Qureshi University, Advanced courses, via cutting edge technology, News, Breaking News | Latest News And Media | Current News

Apply for Academic Admission | Academic Guide | Aircraft | Aviation World | Ambassadors | Accreditation | A to Z Degree Fields | Books | Blog | Catalog | Calendar | Collaboration | Colleges | Contact Us | Continents/States | Construction | Contracts | Distance Education | Equipment | Emergency | Emergency call centers | Economy and Budget | Examinations | English Editing Service | Forms | Faculty | Facilities | Governor | Grants | Hostels | Honorary Doctorate degree | Human Services | Human Resources | Internet Education | Internet | Investment | Instructors | Internship | Job Openings | Login | Lecture | Librarians | Languages | Medical Emergency | Manufacturing | Materials | Movies | Money transfer(Pay Now) | Membership | North America | Non-Emergency Services | Observers | Proposals | Publication | Professional Examinations | Programs | Professions | Profile | Progress Report | Recommendations | Ration food and supplies | Research Grants | Research | Students login | School | Search | Software | Seminar | Study Center/Centre | Sponsorship | Submit an Issue | Team | Tutoring | Thesis | Universities | Vehicles | Work counseling



Atomic Number: 78

Symbol: Pt

Atomic Weight: 195.08

Discovery: It's difficult to assign credit for the discovery. Ulloa 1735 (in South America), Wood in 1741, Julius Scaliger in 1735 (Italy) all can make claims. Platinum was used in relatively pure form by the pre-Columbian Indians.

Electron Configuration: [Xe] 4f14 5d9 6s1

Word Origin: from the Spanish word platina, meaning 'little silver'

Isotopes: Six stable isotopes of platinum occur in nature (190, 192, 194, 195, 196, 198). Information on three additional radioisotopes is available (191, 193, 197).

Properties: Platinum has a melting point of 1772 °C, boiling point of 3827 +/- 100 °C, specific gravity of 21.45 (20 °C), with a valence of 1, 2, 3, or 4. Platinum is a ductile and malleable silvery-white metal. It does not oxidize in air at any temperature, although it is corroded by cyanides, halogens, sulfur, and caustic alkalis. Platinum does not dissolve in hydrochloric or nitric acid, but will dissolve when the two acids are mixed to form aqua regia.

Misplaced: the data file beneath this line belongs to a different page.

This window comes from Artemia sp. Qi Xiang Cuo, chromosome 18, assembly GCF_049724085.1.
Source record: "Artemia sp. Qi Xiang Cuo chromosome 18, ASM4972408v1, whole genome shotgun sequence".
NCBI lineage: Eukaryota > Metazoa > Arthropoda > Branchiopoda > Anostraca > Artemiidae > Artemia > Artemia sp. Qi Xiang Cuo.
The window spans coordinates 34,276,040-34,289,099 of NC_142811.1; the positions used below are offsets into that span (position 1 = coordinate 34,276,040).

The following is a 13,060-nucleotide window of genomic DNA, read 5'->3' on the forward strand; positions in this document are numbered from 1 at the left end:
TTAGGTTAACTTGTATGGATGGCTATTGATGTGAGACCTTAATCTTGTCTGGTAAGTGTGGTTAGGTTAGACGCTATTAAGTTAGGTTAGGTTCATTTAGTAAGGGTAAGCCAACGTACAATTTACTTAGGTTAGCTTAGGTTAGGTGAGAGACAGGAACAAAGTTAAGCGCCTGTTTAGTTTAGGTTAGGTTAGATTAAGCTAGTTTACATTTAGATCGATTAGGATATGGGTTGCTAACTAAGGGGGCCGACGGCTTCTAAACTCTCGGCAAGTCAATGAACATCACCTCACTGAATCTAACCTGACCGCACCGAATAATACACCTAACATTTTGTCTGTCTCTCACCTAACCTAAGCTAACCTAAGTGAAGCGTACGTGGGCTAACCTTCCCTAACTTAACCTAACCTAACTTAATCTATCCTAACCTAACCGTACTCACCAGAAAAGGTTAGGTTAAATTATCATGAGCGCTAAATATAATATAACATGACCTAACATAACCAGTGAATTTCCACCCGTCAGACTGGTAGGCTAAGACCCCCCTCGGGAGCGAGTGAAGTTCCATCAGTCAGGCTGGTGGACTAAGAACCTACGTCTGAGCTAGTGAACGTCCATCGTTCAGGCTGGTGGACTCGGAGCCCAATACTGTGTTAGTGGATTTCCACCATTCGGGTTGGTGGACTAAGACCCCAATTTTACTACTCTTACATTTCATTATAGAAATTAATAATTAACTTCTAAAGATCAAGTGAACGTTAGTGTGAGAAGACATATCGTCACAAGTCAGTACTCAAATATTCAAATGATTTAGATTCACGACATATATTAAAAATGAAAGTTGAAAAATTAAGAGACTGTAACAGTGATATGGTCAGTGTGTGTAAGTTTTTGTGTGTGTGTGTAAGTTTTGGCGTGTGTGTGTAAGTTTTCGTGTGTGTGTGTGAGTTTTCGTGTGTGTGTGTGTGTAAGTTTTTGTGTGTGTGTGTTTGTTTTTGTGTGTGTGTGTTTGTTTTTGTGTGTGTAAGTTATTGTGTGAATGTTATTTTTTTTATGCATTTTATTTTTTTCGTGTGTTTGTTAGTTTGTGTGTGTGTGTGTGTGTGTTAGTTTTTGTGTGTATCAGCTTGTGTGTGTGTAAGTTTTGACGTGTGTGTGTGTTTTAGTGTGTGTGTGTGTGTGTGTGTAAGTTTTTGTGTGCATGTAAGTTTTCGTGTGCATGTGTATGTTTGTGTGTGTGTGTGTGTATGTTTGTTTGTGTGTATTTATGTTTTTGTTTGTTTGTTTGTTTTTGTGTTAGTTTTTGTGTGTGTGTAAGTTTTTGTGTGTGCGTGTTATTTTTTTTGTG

Uses: Platinum is used in jewelry, wire, to make crucibles and vessels for laboratory work, electrical contacts, thermocouples, for coating items that must be exposed to high temperatures for long periods of time or must resist corrosion, and in dentistry. Platinum-cobalt alloys have interesting magnetic properties. Platinum absorbs large amounts of hydrogen at room temperature, yielding it at red heat. The metal is often used as a catalyst. Platinum wire will glow red-hot in the vapor of methanol, where is acts as a catalyst, converting it for formaldyhde. Hydrogen and oxygen will explode in the presence of platinum.

Sources: Platinum occurs in native form, usually with small amounts of other metals belonging to the same group (osmium, iridium, ruthenium, palladium, and rhodium). Another source of the metal is sperrylite (PtAs2).

Element Classification: Transition Metal

Density (g/cc): 21.45

Melting Point (K): 2045

Boiling Point (K): 4100

Appearance: very heavy, soft, silvery-white metal

Atomic Radius (pm): 139

Atomic Volume (cc/mol): 9.10

Covalent Radius (pm): 130

Ionic Radius: 65 (+4e) 80 (+2e)

Specific Heat (@20°C J/g mol): 0.133

Fusion Heat (kJ/mol): 21.76

Evaporation Heat (kJ/mol): ~470

Debye Temperature (K): 230.00

Pauling Negativity Number: 2.28

First Ionizing Energy (kJ/mol): 868.1

Oxidation States: 4, 2, 0

Lattice Structure: Face-Centered Cubic

Lattice Constant (Å): 3.920

Platinum: uses

•wire and vessels for laboratory use
•thermocouple elements
•electrical contacts
•corrosion-resistant apparatus
•in dentistry
•platinum-cobalt alloys have magnetic properties
•coating missile nose cones, jet engine fuel nozzles
•the metal, like palladium, absorbs large volumes of hydrogen, giving it up at red heat •in the finely divided state platinum is an excellent catalyst (such as the contact process for producing sulphuric acid). Also as a catalyst for cracking oil and as a catalyst in fuel cells and in catalytic converters for cars
•platinum anodes are extensively used in cathodic protection systems for large ships and ocean-going vessels, pipelines, steel piers
•platinum wire glows red hot when placed in the vapor of methanol - acting as a catalyst to convert the alcohol into formaldehyde. This phenomenon has been used commercially to produce cigarette lighters and hand warmers
•sealed electrodes in glass systems
•laboratory vessels, corrosion-resistant equipment
•dentistry •currently fashionable use in antipollution devices in cars •cis-platin, [PtCl2(NH3)2], is an effective drug for certain types of cancer such as leukaemia or testicular cancer
•platinum/osmium 90/10 alloy is used in implants such as pacemakers and replacement valves

Platinum is used extensively for jewellery, but its main use - accounting for about 50% of demand each year - is inside catalytic convertors on cars, trucks and buses. Platinum is very effective at converting emissions from the vehicle's engine into less harmful waste products. It is also used for electrical components, thermocouple elements, corrosion-resisitence apparatus and in dentistry. Platinum is manaufactured into metal gauzes for the production of nitric acid and is also used as a cataylst to improve the efficiency of fuel cells.

Typically, an aircraft engine has up to 23 parts that contain precious metals. Various aircraft engine parts that use precious metals include vanes, stators, blades, fuel nozzles, fuel manifolds, Tobi Ducts, and heat exchangers. Parts of an aircraft's engine turbine system and avionics system use gold and silver. And aircraft blades use platinum.